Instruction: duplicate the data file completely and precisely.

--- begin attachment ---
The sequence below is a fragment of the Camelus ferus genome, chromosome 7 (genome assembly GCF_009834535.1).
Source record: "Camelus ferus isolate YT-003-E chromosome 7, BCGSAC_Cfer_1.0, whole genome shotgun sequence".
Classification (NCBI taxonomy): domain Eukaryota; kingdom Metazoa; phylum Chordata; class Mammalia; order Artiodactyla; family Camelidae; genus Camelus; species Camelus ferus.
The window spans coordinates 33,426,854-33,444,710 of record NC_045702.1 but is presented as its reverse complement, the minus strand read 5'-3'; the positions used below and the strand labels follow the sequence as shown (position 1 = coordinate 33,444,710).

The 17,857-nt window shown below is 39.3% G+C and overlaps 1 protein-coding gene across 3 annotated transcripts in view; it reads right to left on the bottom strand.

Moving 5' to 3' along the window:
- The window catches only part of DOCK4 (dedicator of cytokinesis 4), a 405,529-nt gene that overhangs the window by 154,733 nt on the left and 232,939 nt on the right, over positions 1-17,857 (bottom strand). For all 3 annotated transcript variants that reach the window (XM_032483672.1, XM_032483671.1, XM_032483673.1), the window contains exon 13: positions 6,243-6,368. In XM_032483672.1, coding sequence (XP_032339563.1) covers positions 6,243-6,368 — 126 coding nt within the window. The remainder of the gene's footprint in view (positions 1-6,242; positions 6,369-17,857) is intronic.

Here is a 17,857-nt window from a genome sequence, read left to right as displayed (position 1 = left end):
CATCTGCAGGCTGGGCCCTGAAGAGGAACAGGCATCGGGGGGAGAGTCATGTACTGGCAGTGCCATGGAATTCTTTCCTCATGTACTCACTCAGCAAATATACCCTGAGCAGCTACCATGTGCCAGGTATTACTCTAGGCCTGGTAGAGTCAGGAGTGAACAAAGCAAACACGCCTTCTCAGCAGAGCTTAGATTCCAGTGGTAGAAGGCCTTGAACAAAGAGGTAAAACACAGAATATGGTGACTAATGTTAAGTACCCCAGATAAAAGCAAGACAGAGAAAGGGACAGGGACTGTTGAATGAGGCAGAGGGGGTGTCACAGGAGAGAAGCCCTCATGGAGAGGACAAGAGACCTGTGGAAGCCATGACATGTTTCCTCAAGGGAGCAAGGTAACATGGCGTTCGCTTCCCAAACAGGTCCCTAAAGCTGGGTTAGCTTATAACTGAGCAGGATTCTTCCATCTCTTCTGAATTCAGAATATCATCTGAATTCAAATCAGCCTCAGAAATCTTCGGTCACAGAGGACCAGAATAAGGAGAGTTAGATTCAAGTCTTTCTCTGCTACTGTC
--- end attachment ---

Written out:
The sequence below is a fragment of the Camelus ferus genome, chromosome 7 (genome assembly GCF_009834535.1).
Source record: "Camelus ferus isolate YT-003-E chromosome 7, BCGSAC_Cfer_1.0, whole genome shotgun sequence".
Classification (NCBI taxonomy): domain Eukaryota; kingdom Metazoa; phylum Chordata; class Mammalia; order Artiodactyla; family Camelidae; genus Camelus; species Camelus ferus.
The window spans coordinates 33,426,854-33,444,710 of record NC_045702.1 but is presented as its reverse complement, the minus strand read 5'-3'; the positions used below and the strand labels follow the sequence as shown (position 1 = coordinate 33,444,710).

The 17,857-nt window shown below is 39.3% G+C and overlaps 1 protein-coding gene across 3 annotated transcripts in view; it reads right to left on the bottom strand.

Moving 5' to 3' along the window:
- The window catches only part of DOCK4 (dedicator of cytokinesis 4), a 405,529-nt gene that overhangs the window by 154,733 nt on the left and 232,939 nt on the right, over positions 1-17,857 (bottom strand). For all 3 annotated transcript variants that reach the window (XM_032483672.1, XM_032483671.1, XM_032483673.1), the window contains exon 13: positions 6,243-6,368. In XM_032483672.1, coding sequence (XP_032339563.1) covers positions 6,243-6,368 — 126 coding nt within the window. The remainder of the gene's footprint in view (positions 1-6,242; positions 6,369-17,857) is intronic.

Here is a 17,857-nt window from a genome sequence, read left to right as displayed (position 1 = left end):
CATCTGCAGGCTGGGCCCTGAAGAGGAACAGGCATCGGGGGGAGAGTCATGTACTGGCAGTGCCATGGAATTCTTTCCTCATGTACTCACTCAGCAAATATACCCTGAGCAGCTACCATGTGCCAGGTATTACTCTAGGCCTGGTAGAGTCAGGAGTGAACAAAGCAAACACGCCTTCTCAGCAGAGCTTAGATTCCAGTGGTAGAAGGCCTTGAACAAAGAGGTAAAACACAGAATATGGTGACTAATGTTAAGTACCCCAGATAAAAGCAAGACAGAGAAAGGGACAGGGACTGTTGAATGAGGCAGAGGGGGTGTCACAGGAGAGAAGCCCTCATGGAGAGGACAAGAGACCTGTGGAAGCCATGACATGTTTCCTCAAGGGAGCAAGGTAACATGGCGTTCGCTTCCCAAACAGGTCCCTAAAGCTGGGTTAGCTTATAACTGAGCAGGATTCTTCCATCTCTTCTGAATTCAGAATATCATCTGAATTCAAATCAGCCTCAGAAATCTTCGGTCACAGAGGACCAGAATAAGGAGAGTTAGATTCAAGTCTTTCTCTGCTACTGTC